The Drug Court is expected to be able to eventually accommodate up to 100 participants, said 16th Circuit District Drug Court Coordinator April Edwards.
Participants accepted into the 16th Circuit District Drug Court program will be required to plead guilty to their charge, complete a drug treatment program, and remain under the supervision of the court for three to five years. The earliest one could expect to complete the program is within three years, Edwards said. People with more severe addiction problems may be enrolled in the program for up to five years.
Intensive drug treatment is the first of five phases of the program. “You have to get them drug free first before you can start working on the other treatment techniques,” Judge Howard said. “Once you get them in there and get them cleaned up, they start thinking more clearly. You have to get them cleaned up so that they can make good decisions.”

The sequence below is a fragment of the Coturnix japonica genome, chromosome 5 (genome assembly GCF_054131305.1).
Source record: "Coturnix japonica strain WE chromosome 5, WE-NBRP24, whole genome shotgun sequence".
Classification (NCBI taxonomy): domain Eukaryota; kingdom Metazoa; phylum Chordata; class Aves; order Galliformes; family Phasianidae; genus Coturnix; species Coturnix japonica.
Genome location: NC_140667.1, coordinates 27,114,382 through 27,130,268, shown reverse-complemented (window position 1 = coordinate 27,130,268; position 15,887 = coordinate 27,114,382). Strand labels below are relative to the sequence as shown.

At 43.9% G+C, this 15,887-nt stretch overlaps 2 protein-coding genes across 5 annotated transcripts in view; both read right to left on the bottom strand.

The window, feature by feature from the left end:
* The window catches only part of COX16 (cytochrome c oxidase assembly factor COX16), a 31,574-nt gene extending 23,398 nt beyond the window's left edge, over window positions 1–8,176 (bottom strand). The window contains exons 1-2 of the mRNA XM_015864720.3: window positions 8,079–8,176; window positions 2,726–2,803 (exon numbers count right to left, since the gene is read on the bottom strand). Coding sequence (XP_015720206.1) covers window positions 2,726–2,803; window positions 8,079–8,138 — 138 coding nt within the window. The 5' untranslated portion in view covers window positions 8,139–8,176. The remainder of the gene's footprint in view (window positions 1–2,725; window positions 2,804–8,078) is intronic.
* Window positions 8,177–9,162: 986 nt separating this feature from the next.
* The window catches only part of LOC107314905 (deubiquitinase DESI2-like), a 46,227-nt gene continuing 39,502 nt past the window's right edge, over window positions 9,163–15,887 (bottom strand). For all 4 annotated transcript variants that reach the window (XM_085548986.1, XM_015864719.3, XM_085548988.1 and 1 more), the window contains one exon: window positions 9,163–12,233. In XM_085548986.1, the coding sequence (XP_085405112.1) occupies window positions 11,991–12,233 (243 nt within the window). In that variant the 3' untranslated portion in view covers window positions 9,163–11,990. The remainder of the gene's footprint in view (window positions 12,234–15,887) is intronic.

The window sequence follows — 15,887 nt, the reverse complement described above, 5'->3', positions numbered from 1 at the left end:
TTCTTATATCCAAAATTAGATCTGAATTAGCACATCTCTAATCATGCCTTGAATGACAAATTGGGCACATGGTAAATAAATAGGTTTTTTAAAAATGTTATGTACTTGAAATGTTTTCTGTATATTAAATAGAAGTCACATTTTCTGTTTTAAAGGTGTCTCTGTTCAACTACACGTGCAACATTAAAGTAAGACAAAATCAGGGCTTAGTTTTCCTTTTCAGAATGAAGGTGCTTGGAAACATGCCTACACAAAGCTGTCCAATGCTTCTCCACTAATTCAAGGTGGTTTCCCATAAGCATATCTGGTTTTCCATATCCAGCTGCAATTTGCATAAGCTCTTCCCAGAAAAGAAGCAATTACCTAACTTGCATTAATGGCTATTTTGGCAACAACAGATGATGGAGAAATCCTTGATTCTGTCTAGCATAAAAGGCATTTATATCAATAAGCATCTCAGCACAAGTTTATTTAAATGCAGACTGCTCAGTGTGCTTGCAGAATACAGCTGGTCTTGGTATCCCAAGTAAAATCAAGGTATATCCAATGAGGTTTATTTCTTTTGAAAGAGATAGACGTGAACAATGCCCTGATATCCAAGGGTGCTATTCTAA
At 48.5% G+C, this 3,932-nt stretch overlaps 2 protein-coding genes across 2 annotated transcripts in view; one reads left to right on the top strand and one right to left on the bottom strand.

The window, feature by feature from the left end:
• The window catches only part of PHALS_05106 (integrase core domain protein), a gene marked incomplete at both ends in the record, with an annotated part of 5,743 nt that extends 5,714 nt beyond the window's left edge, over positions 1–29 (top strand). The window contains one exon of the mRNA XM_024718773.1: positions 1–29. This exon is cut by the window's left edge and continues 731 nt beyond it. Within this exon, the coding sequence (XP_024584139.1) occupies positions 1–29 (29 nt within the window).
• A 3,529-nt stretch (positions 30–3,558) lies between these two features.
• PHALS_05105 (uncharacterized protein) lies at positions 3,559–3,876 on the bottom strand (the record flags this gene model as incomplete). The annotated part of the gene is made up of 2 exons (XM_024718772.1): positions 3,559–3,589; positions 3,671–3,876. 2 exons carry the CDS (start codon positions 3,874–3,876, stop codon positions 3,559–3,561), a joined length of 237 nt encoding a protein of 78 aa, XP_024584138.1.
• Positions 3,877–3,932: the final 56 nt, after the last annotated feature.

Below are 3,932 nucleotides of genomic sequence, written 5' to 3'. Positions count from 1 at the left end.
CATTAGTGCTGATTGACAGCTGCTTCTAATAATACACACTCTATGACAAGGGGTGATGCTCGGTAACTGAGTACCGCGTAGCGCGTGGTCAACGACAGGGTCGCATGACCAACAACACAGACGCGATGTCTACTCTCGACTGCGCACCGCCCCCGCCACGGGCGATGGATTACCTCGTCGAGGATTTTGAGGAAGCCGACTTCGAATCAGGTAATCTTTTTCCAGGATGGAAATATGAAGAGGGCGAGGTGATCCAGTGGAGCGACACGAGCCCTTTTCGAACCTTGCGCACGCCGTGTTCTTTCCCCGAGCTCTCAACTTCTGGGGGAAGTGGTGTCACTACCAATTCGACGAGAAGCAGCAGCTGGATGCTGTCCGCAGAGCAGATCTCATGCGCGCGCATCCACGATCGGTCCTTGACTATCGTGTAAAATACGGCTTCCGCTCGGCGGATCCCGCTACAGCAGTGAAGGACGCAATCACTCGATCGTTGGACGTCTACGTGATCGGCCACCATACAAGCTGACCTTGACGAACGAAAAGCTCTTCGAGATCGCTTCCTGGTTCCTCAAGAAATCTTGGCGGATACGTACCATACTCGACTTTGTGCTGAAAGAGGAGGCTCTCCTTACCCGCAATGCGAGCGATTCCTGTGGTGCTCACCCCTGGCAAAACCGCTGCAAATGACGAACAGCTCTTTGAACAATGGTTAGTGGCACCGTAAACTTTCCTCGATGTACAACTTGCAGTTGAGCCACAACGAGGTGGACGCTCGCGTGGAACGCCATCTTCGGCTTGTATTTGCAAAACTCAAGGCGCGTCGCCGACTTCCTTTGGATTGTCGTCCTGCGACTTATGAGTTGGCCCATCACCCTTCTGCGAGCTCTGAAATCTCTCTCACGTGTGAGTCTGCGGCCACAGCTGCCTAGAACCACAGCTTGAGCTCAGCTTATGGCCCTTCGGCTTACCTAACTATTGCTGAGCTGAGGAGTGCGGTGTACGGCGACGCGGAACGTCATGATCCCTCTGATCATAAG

“A lot of them think this is the easy way to get out of going to prison,” Judge Howard said. “Drug Court is not easy, and it’s not for everyone.”
Frequent drug testing is intended to keep participants away from drugs.
Those who don’t stay out of trouble will be removed from the Drug Court program and face Judge Howard for sentencing. “We get rid of them if they are arrested for another crime while they are in the Drug Court program. That’s the quickest way to get out of Drug Court,” Judge Howard said.
The 16th Circuit District Drug Court is for adult offenders facing felony charges. Charges eligible for referral to Drug Court may include first-time drug possession and non-violent crimes committed to support a drug habit, such as embezzlement, false pretense and grand larceny, Edwards said.